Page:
Hospital combines diverse services for cancer patients

July 19, 2011

By Laura Geggel

The Swedish Cancer Institute at Swedish/Issaquah is a one-stop shop for all things cancer related.

Patients will find doctors, surgeons, radiation, chemotherapy and magnetic oncology, not to mention naturopathic medicine, stores, social workers, clinical research and a resource library.

The institute is partnering with the American Cancer Society and providing a part-time navigator who can connect patients and families with support groups and other resources. The Be Well and Perfect Fit stores will sell prosthetics, wigs and other items a cancer patient might need.

Though the Swedish Cancer Institute has operated in the Seattle area for almost 80 years, the Swedish/Issaquah location opened July 14 and doctors are now seeing patients.

With three radiation oncologists, three medical oncologists and a nurse practitioner working there full time, the institute is able to treat all types of cancer. Some specialists will be onsite part time, at least for now, helping patients treat disease with state-of-the-art equipment, including linear accelerator radiation therapy, an instrument that shoots hundreds of tiny lasers at a focused point, destroying a malignancy but not the surrounding cells.

Some specialists include physicians for breast, lung, colon and rectal cancers, naturopathic medical doctors and genetic counselors.

Doctor says focus should be on lung cancer screening

One specialist, Ralph Aye, a thoracic surgeon at the institute, cares for patients experiencing cancer in their lungs, chest cavities, esophagus or stomachs.

These days, screening for lung cancer is a hot topic for thoracic surgeons. Aye is one of the doctors at Swedish participating in a clinical study called the International Early Lung Cancer Action Project, or I-ELCAP.

It’s about time lung cancer got more attention, Aye said. It kills 160,000 people per year, claiming more lives than breast, colon and prostate cancer combined, according to the I-ELCAP website. And, it’s significantly less funded in terms of research and support, Aye said.

The statistics are not encouraging. Today, 85 percent of people diagnosed with lung cancer in the United State will die within five years, according to the website.

“If you have 100 people diagnosed, five years from now only 15 will be alive,” Aye said.

In conjunction with the study, doctors such as Aye screen at-risk patients yearly for lung cancer using a CT scan.

CT scans are more sensitive than X-rays when it comes to detecting lung cancer, and the screening exposes patients to less radiation than a normal CT scan, he said.

The study is already showing positive results. Instead of 85 percent of people dying within five years, 85 percent of patients involved in the study are surviving.

Aye encouraged at-risk adults to get involved with the study, which targets people ages 40-75 and have a 20-pack year history, meaning they smoked a pack of cigarettes a day for 20 years, or they smoked two packs a day for 10 years.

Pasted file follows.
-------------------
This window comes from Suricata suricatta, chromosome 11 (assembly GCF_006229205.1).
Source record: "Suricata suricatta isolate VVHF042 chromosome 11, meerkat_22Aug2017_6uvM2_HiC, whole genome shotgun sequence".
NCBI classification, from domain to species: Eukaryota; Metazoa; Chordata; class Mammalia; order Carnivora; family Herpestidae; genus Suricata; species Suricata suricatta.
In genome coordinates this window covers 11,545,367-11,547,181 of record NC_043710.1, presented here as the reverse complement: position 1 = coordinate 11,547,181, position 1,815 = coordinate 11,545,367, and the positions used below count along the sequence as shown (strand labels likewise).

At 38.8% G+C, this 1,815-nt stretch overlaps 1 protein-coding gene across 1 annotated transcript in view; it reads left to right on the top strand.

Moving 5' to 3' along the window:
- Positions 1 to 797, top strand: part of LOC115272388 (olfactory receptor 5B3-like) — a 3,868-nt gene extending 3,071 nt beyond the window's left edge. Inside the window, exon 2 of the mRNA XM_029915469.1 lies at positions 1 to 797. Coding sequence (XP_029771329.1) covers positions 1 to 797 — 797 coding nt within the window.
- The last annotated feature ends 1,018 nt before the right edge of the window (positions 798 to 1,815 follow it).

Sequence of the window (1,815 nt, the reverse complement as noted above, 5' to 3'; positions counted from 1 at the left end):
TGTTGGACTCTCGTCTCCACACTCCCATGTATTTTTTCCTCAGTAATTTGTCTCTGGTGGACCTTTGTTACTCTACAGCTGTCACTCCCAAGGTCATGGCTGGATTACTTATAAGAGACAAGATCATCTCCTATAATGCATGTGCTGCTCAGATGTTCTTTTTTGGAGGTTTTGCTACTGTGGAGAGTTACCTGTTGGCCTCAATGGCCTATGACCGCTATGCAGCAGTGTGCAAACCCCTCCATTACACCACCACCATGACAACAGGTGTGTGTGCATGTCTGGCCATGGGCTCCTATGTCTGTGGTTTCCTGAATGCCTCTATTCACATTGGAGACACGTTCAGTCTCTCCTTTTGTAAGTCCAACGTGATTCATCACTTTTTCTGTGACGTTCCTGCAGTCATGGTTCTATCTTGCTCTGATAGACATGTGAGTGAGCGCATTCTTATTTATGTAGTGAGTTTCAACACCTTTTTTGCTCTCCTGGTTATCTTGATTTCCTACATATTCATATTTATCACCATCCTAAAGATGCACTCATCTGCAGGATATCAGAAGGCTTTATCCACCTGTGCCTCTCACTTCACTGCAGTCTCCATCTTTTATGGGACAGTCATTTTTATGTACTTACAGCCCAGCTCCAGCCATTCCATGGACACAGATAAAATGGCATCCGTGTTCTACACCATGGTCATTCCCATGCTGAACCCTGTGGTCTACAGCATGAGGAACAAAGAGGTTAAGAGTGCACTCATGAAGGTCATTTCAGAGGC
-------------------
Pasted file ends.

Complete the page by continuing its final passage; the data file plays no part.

The CT scan does cost $300 and insurance does not cover it unless an abnormality is found, but Aye said he hopes insurance policies, and lung cancer screening policies, will change soon.

“I think we’ll see an increase in pressure to start screening for lung cancer instead of just breast and colon,” he said.

Naturopath enhances treatments

Other specialists, including naturopathic doctor Dan Labriola and his partners at Northwest Natural Health Specialty Care Clinic, will take up residence at the institute at least one day a week.

The naturopaths will work hand in hand with medical physicians, helping patients return to health and manage their diseases.

There are three main ways naturopaths help cancer patients, Labriola said.

First, they try “to get and keep the patient as strong and healthy as possible in every way,” he said.

For example, if chemotherapy patients are experiencing bloating, stomach upset or fatigue, naturopaths can find natural ways to help them feel better, such as suggesting a change in diet or supplements.

Second, naturopaths make sure patients are not doing anything to interfere with their cancer treatment.

“Anything that can act in your body can also interact,” Labriola said.

He co-authored a scientific paper in 1999 about how antioxidant supplements can interfere with certain chemotherapies and most radiation therapy. Also, folic acid can interfere with some chemotherapies, making them stronger or weaker.

“We actually have to modify the way patients take supplements,” Labriola said.

Third, naturopaths can recommend additional herbs and supplements to patients. While those recommendations are not a substitute for cancer treatment, they are another resource for the patient.

“We work seamlessly with the conventional medical staff out there,” Labriola said.

Laura Geggel: 392-6434, ext. 241, or Comment at

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